Along with Smile Pinki (covered last week) THE FINAL INCH is one of four short documentaries nominated this year for an Academy Award. Because the father of the film's producer, Tom Grant, has been a good friend for a number of years, I took this opportunity to get in touch with his son -- also named Tom Grant -- to find out more about the movie, which I saw yesterday at a screening held at MoMA.
The film -- which details the ongoing attempt to eradicate the Polio virus from developing countries, in this case India -- begins with a quote from the late Russian writer Alexander Solzhenitsyn: "The rule of the final inch consists in this: not to shrink this critical work, not to postpone it… one's purpose lies not in completing things faster, but in the attainment of perfection." In this case, that would signify total eradication of the virus, but in more personal terms, it could also mean that important moment in which the two drops of necessary medicine are finally inserted into an individual child's mouth (see photo at bottom of post). We don't of course see the former happening (it's still far away), but we do see the latter being done by diligent volunteers throughout India, despite the objections of certain Muslims who don't feel a woman volunteer should be seen outside her home or fear that these drops might be an American plot to cause sterility in the Muslim state.
To learn more about how a documentary such as The Final Inch is made, I spoke briefly with Tom Grant, shown below right, who is the producer of the film. Next to him is the film's director Irene Taylor Brodsky.
TrustMovies: How did you become involved in this project?
Tom Grant: The director Irene Taylor Brodsky's and my history go way back. She was a journalism student -- particularly photojournalism -- and I was a film student. We both even lived in Kathmandu, Nepal, around the same time. She was based in NYC for awhile and went to the Journalism School of Columbia University. Hear and Now, the film Irene made about her parents, was her first feature film as founder of Vermilion. Irene was born of two deaf parents and raised in the deaf community in Rochester, New York, and her film won an audience award at Sundance.
When did you first work together?
We worked at the same production company for awhile, then she went on to CBS-TV. Her husband is a neurologist, and when he got a job in Oregon, she relocated and set up a company. For the production of The Final Inch, I was based in Portland for awhile but for the majority of that time, I was abroad in India and Afghanistan.
I didn't notice any Afghanistan footage. Did I miss something?
No. When the documentary needed to be brought down to a shorter length, we had to cut that part out.
You've worked on both narrative and documentaries: Which do you prefer?
These days, in the film world, all the new technology has helped level the playing field for both genres. I generally find myself comfortable doing the documentaries. But every once in awhile I get the itch to go dramatic again. But it's been so long….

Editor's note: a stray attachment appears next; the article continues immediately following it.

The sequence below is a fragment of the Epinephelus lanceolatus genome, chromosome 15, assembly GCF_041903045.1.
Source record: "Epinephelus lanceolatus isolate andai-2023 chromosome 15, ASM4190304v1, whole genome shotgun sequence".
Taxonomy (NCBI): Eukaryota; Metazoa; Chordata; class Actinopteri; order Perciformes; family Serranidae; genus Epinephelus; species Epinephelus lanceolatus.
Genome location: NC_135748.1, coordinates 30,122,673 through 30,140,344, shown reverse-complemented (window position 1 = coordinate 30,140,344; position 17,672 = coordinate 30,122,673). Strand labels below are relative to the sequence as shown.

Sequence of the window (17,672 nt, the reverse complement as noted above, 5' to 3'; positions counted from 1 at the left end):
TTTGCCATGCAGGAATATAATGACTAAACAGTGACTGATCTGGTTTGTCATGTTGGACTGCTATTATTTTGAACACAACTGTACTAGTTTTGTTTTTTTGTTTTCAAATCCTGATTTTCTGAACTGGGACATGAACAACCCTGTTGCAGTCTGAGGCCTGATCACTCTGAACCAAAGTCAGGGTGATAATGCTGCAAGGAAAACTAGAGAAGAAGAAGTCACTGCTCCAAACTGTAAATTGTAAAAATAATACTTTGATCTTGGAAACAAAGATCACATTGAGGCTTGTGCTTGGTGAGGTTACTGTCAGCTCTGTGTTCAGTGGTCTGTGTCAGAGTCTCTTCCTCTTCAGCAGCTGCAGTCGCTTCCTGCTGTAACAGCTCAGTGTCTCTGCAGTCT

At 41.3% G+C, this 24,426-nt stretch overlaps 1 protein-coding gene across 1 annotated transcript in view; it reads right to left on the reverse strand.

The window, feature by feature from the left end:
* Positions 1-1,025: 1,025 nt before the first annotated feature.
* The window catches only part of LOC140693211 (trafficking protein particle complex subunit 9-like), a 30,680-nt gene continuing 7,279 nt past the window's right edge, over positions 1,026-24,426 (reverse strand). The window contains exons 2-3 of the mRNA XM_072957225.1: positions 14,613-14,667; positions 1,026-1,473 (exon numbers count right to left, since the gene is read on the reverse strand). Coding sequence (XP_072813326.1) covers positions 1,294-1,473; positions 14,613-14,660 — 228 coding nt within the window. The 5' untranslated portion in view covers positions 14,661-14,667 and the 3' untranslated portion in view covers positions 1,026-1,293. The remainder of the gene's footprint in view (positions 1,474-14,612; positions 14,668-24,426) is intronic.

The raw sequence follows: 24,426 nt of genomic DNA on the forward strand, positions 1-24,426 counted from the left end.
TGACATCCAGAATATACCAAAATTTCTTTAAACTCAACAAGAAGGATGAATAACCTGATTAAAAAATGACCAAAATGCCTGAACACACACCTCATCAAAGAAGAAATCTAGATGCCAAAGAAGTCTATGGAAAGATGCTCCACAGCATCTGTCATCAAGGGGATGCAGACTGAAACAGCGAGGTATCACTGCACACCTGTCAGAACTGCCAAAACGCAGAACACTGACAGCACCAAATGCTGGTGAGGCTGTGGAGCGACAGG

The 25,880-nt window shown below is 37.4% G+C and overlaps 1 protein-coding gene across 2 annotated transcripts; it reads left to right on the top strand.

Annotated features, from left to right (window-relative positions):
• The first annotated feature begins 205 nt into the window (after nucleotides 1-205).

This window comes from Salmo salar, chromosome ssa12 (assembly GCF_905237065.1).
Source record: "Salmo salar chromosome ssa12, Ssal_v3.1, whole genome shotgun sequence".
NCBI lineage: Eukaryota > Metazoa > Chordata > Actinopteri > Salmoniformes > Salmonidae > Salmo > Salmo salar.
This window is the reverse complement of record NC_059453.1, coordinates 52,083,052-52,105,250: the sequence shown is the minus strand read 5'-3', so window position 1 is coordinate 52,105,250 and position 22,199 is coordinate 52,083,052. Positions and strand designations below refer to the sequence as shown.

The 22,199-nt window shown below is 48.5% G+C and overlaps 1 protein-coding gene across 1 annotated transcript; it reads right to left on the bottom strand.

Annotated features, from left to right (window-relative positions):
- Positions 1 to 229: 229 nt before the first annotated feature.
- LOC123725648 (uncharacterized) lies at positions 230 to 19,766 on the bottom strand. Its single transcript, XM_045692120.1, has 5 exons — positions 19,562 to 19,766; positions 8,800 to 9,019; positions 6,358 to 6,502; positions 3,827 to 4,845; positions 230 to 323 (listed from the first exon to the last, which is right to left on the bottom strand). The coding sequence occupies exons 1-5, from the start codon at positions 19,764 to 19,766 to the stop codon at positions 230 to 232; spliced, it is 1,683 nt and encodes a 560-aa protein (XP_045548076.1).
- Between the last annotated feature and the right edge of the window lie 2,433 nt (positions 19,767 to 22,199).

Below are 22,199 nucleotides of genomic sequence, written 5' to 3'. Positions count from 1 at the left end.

I've been dealing in the documentary field for about a decade.
Is there anything else you'd like to say about The Final Inch?
Only that, in a way, this Oscar nomination has sort of taken the focus off what the film is all about -- its original impetus. It was the folk at google.org who brought the original idea to Irene, which was to raise awareness here in the west that Polio still exists in the world -- and what a massive undertaking this is to try to eradicate it completely, by any means necessary, and to show that these workers and volunteers really need to be supported. As world citizens, we all bear responsibility to protect the children of the world. We hope the film raises consciousness about Polio and its eradication efforts.
It does -- and it will. What's next for you?
It's possible that I'll be going to Alaska in the spring of 2009 for a new cable documentary series. I'm also doing freelance work in Nepal and India for HD Net. And I have been working for awhile now on another documentary about what happened during the protests at the recent Olympics in China. I am hoping to have this finished by early Spring.
Tell me about this Tibet/China doc.
During this past summer, I was shooting for the Students for a Free Tibet and I became a kind of coordinator and technical adviser for them, gathering and disseminating information, coordinating teams to document the protest and then to disseminate to the press. I, and others, were arrested and sentenced to ten days' detention -- which was truncated to six days once the American ambassador in Bejing voiced his concern. Then we were all deported.
What does this mean about your going back to China?
It's probably not going to happen.
How do you think the whole economic thing that the world is going through will affect China?
My hope is that the moderate voice in China will gain more momentum. A lot of the Chinese people put up with what the central government was shelling out because of the economic growth. But once you remove that growth from the table, things will probably change. And the people will not be as willing to put up with everything. This is already starting to become apparent. Now that all that fervor leading up to the Olympics -- and China's sort of "coming-out party" -- is over, maybe the Chinese people will see that the Emperor is not wearing any clothes.